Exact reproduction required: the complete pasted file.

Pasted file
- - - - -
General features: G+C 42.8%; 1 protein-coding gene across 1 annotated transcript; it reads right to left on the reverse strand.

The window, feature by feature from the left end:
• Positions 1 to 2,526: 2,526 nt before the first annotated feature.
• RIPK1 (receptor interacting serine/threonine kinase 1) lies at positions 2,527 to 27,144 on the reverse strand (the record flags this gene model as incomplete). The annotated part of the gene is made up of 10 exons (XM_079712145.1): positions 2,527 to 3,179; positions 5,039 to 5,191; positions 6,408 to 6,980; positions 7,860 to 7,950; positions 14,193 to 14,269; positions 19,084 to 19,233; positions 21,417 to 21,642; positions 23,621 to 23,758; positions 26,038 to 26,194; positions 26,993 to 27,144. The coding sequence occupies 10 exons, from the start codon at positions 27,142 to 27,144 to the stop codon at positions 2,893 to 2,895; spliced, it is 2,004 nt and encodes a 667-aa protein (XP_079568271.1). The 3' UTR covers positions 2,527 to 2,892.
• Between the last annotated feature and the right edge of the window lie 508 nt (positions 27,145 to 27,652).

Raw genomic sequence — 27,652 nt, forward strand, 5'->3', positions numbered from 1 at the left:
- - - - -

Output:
General features: G+C 42.8%; 1 protein-coding gene across 1 annotated transcript; it reads right to left on the reverse strand.

The window, feature by feature from the left end:
• Positions 1 to 2,526: 2,526 nt before the first annotated feature.
• RIPK1 (receptor interacting serine/threonine kinase 1) lies at positions 2,527 to 27,144 on the reverse strand (the record flags this gene model as incomplete). The annotated part of the gene is made up of 10 exons (XM_079712145.1): positions 2,527 to 3,179; positions 5,039 to 5,191; positions 6,408 to 6,980; positions 7,860 to 7,950; positions 14,193 to 14,269; positions 19,084 to 19,233; positions 21,417 to 21,642; positions 23,621 to 23,758; positions 26,038 to 26,194; positions 26,993 to 27,144. The coding sequence occupies 10 exons, from the start codon at positions 27,142 to 27,144 to the stop codon at positions 2,893 to 2,895; spliced, it is 2,004 nt and encodes a 667-aa protein (XP_079568271.1). The 3' UTR covers positions 2,527 to 2,892.
• Between the last annotated feature and the right edge of the window lie 508 nt (positions 27,145 to 27,652).

Raw genomic sequence — 27,652 nt, forward strand, 5'->3', positions numbered from 1 at the left: